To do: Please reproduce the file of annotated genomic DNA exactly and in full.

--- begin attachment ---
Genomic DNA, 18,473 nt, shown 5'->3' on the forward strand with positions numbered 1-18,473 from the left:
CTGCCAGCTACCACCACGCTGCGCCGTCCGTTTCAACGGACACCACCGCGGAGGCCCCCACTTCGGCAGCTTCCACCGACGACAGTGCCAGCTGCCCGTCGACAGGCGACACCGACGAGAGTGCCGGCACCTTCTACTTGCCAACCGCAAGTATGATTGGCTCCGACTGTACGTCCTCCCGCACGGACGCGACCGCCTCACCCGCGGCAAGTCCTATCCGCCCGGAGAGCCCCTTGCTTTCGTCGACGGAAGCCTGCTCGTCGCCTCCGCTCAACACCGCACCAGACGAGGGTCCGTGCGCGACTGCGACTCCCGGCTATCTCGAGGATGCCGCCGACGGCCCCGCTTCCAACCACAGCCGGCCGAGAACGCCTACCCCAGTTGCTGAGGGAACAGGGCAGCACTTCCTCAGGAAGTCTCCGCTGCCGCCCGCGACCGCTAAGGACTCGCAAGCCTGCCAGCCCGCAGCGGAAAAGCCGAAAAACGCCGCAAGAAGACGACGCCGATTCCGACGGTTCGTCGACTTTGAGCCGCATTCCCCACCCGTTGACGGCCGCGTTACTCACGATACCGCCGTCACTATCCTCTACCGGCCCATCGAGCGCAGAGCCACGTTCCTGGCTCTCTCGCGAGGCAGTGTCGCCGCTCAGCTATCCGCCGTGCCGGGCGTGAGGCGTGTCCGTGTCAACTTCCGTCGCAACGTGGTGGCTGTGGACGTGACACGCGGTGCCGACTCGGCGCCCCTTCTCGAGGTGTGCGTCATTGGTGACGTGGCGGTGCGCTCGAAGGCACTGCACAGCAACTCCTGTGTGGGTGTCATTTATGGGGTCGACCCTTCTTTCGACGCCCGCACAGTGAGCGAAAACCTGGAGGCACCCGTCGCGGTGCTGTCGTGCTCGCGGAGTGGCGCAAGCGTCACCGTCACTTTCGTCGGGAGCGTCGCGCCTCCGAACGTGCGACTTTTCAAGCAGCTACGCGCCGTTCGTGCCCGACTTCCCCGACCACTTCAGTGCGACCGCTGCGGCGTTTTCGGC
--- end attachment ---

Genomic DNA, 18,473 nt, shown 5'->3' on the forward strand with positions numbered 1-18,473 from the left:
CTGCCAGCTACCACCACGCTGCGCCGTCCGTTTCAACGGACACCACCGCGGAGGCCCCCACTTCGGCAGCTTCCACCGACGACAGTGCCAGCTGCCCGTCGACAGGCGACACCGACGAGAGTGCCGGCACCTTCTACTTGCCAACCGCAAGTATGATTGGCTCCGACTGTACGTCCTCCCGCACGGACGCGACCGCCTCACCCGCGGCAAGTCCTATCCGCCCGGAGAGCCCCTTGCTTTCGTCGACGGAAGCCTGCTCGTCGCCTCCGCTCAACACCGCACCAGACGAGGGTCCGTGCGCGACTGCGACTCCCGGCTATCTCGAGGATGCCGCCGACGGCCCCGCTTCCAACCACAGCCGGCCGAGAACGCCTACCCCAGTTGCTGAGGGAACAGGGCAGCACTTCCTCAGGAAGTCTCCGCTGCCGCCCGCGACCGCTAAGGACTCGCAAGCCTGCCAGCCCGCAGCGGAAAAGCCGAAAAACGCCGCAAGAAGACGACGCCGATTCCGACGGTTCGTCGACTTTGAGCCGCATTCCCCACCCGTTGACGGCCGCGTTACTCACGATACCGCCGTCACTATCCTCTACCGGCCCATCGAGCGCAGAGCCACGTTCCTGGCTCTCTCGCGAGGCAGTGTCGCCGCTCAGCTATCCGCCGTGCCGGGCGTGAGGCGTGTCCGTGTCAACTTCCGTCGCAACGTGGTGGCTGTGGACGTGACACGCGGTGCCGACTCGGCGCCCCTTCTCGAGGTGTGCGTCATTGGTGACGTGGCGGTGCGCTCGAAGGCACTGCACAGCAACTCCTGTGTGGGTGTCATTTATGGGGTCGACCCTTCTTTCGACGCCCGCACAGTGAGCGAAAACCTGGAGGCACCCGTCGCGGTGCTGTCGTGCTCGCGGAGTGGCGCAAGCGTCACCGTCACTTTCGTCGGGAGCGTCGCGCCTCCGAACGTGCGACTTTTCAAGCAGCTACGCGCCGTTCGTGCCCGACTTCCCCGACCACTTCAGTGCGACCGCTGCGGCGTTTTCGGC